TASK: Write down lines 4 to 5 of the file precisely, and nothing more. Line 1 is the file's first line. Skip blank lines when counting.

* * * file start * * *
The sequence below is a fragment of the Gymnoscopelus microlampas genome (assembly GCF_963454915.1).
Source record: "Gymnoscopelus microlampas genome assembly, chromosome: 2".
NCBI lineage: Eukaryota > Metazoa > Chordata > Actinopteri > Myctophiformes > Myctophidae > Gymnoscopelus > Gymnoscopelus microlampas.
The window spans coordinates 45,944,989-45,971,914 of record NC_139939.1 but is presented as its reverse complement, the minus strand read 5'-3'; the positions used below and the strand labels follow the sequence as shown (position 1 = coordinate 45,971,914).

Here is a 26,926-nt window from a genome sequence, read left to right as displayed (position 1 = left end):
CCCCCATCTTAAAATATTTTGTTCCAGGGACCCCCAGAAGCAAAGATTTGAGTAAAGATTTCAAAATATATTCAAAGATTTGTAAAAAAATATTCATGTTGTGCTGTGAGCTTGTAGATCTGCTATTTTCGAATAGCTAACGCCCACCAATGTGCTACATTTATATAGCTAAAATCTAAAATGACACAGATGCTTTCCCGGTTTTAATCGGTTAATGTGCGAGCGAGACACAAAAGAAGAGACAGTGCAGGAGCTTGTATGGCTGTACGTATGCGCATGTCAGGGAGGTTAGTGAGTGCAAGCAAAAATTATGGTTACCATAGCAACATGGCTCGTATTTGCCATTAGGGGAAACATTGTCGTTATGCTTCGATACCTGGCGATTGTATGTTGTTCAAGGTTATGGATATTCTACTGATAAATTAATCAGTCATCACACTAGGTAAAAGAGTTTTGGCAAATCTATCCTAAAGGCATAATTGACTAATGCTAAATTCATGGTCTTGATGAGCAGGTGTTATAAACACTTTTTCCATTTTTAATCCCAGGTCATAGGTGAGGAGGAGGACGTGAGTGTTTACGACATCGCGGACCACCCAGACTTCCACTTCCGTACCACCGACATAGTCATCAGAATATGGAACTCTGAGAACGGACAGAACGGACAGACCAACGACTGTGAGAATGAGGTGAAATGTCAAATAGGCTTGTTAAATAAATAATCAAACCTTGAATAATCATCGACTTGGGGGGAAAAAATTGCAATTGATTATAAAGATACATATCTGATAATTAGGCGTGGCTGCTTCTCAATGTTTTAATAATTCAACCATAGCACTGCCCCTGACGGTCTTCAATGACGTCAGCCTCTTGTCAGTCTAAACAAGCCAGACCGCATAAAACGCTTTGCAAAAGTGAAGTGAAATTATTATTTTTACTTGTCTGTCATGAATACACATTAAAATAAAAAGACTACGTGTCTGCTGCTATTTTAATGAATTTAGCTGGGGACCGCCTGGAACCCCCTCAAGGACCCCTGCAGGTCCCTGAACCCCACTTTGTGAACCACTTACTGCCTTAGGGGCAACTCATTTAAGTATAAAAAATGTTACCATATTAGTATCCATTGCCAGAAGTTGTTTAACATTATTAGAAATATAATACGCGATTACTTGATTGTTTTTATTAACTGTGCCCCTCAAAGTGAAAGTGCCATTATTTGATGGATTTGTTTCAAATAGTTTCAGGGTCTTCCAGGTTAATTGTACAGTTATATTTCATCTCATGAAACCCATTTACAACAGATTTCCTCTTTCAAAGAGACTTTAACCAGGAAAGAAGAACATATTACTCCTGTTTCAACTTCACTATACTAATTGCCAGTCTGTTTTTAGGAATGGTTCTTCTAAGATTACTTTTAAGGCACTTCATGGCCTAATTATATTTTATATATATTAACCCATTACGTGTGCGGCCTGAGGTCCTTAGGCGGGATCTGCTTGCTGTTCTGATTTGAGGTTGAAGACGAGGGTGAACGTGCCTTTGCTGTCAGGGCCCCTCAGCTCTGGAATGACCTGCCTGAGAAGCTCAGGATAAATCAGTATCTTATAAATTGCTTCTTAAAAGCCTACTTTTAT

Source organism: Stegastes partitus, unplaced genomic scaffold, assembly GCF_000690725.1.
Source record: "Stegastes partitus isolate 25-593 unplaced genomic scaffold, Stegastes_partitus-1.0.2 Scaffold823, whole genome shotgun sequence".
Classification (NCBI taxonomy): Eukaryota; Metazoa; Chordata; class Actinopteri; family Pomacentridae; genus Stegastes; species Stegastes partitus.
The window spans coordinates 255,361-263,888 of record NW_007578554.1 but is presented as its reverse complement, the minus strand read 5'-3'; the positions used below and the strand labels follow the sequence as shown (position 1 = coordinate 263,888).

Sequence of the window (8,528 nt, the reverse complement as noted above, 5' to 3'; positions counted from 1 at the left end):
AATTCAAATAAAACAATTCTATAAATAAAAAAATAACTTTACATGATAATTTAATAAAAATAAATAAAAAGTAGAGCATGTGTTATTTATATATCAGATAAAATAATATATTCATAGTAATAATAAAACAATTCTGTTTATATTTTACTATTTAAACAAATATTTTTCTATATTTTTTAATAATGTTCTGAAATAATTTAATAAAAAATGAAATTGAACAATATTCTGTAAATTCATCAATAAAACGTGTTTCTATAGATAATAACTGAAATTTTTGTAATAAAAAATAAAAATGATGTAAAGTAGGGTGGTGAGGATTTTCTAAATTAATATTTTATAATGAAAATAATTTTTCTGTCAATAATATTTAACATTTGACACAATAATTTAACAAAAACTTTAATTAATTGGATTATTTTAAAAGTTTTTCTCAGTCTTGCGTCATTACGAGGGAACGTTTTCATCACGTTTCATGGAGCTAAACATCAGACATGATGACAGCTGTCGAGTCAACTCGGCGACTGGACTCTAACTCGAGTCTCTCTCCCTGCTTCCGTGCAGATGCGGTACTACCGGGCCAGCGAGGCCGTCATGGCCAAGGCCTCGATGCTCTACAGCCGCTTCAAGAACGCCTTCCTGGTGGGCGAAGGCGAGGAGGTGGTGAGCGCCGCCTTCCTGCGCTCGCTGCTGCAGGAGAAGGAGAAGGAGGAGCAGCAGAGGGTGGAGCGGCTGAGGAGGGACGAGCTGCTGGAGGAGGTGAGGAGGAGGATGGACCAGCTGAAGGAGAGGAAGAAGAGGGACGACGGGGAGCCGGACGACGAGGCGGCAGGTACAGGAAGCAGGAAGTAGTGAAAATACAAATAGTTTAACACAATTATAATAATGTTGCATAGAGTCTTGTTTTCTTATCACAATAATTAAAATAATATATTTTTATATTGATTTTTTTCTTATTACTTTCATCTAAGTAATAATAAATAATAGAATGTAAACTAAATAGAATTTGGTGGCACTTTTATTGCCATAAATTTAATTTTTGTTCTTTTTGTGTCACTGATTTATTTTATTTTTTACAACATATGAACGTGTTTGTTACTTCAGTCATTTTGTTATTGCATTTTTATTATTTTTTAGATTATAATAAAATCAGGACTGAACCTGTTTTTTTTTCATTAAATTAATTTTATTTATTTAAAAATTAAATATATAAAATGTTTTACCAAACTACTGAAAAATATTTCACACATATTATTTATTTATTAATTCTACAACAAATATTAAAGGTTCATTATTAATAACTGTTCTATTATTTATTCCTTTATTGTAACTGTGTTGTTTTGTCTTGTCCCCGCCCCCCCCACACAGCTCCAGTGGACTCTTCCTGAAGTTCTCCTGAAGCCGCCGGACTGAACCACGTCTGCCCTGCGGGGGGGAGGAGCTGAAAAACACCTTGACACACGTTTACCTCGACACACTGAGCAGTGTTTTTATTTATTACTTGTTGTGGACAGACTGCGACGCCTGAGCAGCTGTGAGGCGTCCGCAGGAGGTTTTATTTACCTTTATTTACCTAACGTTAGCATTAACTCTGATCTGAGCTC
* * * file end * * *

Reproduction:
The window spans coordinates 45,944,989-45,971,914 of record NC_139939.1 but is presented as its reverse complement, the minus strand read 5'-3'; the positions used below and the strand labels follow the sequence as shown (position 1 = coordinate 45,971,914).

Here is a 26,926-nt window from a genome sequence, read left to right as displayed (position 1 = left end):